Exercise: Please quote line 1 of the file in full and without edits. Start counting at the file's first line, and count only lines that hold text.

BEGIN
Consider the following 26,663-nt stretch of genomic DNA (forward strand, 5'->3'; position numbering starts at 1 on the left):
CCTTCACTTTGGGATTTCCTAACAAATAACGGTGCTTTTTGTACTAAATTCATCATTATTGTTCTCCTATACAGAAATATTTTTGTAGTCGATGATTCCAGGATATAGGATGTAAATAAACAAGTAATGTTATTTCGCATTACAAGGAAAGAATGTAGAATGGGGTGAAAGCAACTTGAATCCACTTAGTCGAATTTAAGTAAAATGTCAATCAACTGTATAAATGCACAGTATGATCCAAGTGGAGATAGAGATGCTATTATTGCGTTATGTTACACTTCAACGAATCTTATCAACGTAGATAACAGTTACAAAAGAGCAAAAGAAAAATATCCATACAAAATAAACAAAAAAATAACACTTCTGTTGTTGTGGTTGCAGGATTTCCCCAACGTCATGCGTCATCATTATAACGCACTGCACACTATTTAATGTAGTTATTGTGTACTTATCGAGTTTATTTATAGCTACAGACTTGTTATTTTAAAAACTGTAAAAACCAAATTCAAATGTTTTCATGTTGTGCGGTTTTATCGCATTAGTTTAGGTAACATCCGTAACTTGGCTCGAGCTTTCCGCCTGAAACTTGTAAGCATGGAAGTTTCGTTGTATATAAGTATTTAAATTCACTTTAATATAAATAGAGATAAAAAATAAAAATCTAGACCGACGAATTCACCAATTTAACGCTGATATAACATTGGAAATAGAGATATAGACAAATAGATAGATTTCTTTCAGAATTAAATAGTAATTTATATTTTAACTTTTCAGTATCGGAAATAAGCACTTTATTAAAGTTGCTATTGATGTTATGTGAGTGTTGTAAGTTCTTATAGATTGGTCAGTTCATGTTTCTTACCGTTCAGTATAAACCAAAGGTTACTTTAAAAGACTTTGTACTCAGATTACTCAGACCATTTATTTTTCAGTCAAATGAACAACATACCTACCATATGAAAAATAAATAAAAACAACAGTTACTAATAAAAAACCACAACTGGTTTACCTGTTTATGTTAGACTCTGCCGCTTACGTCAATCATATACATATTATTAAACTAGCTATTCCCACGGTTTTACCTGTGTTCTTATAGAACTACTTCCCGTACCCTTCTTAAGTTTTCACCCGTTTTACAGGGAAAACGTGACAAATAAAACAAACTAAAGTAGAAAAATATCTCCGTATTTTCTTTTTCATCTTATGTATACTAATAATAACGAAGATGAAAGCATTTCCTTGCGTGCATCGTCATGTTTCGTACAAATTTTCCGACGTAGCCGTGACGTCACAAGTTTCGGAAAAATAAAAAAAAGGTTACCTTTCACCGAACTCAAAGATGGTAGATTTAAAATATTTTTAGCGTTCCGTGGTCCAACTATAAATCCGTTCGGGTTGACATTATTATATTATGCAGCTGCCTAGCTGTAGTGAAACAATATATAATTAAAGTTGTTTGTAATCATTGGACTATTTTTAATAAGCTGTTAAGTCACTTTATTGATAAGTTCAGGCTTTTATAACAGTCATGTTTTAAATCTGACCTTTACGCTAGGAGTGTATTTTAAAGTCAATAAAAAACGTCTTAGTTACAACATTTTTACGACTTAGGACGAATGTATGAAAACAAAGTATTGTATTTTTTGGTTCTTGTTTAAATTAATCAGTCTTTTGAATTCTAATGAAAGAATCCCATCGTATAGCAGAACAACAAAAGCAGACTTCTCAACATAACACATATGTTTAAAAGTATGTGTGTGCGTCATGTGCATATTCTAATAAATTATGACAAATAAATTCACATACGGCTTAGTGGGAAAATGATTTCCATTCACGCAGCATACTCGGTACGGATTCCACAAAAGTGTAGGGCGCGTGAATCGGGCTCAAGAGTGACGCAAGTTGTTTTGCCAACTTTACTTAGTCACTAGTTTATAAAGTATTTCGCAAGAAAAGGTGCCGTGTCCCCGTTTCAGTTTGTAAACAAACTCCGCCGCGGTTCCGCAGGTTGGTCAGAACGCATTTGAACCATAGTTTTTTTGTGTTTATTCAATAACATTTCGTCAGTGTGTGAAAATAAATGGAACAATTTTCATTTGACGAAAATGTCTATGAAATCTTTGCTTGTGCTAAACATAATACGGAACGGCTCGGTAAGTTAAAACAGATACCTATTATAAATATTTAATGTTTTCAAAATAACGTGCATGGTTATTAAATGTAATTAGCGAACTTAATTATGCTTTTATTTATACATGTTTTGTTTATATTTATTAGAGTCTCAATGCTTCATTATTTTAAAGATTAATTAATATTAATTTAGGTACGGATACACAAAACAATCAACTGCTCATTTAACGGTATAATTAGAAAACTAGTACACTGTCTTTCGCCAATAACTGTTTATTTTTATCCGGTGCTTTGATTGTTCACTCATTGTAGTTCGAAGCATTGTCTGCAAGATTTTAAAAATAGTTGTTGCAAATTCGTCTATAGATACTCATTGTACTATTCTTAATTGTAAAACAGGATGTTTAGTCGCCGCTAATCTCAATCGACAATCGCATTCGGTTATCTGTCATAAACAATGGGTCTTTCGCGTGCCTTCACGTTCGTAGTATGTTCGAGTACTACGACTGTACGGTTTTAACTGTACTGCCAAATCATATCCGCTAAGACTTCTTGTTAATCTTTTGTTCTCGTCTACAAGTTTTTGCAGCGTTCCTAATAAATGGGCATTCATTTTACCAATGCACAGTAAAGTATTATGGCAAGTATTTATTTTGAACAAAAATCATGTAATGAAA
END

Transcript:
Consider the following 26,663-nt stretch of genomic DNA (forward strand, 5'->3'; position numbering starts at 1 on the left):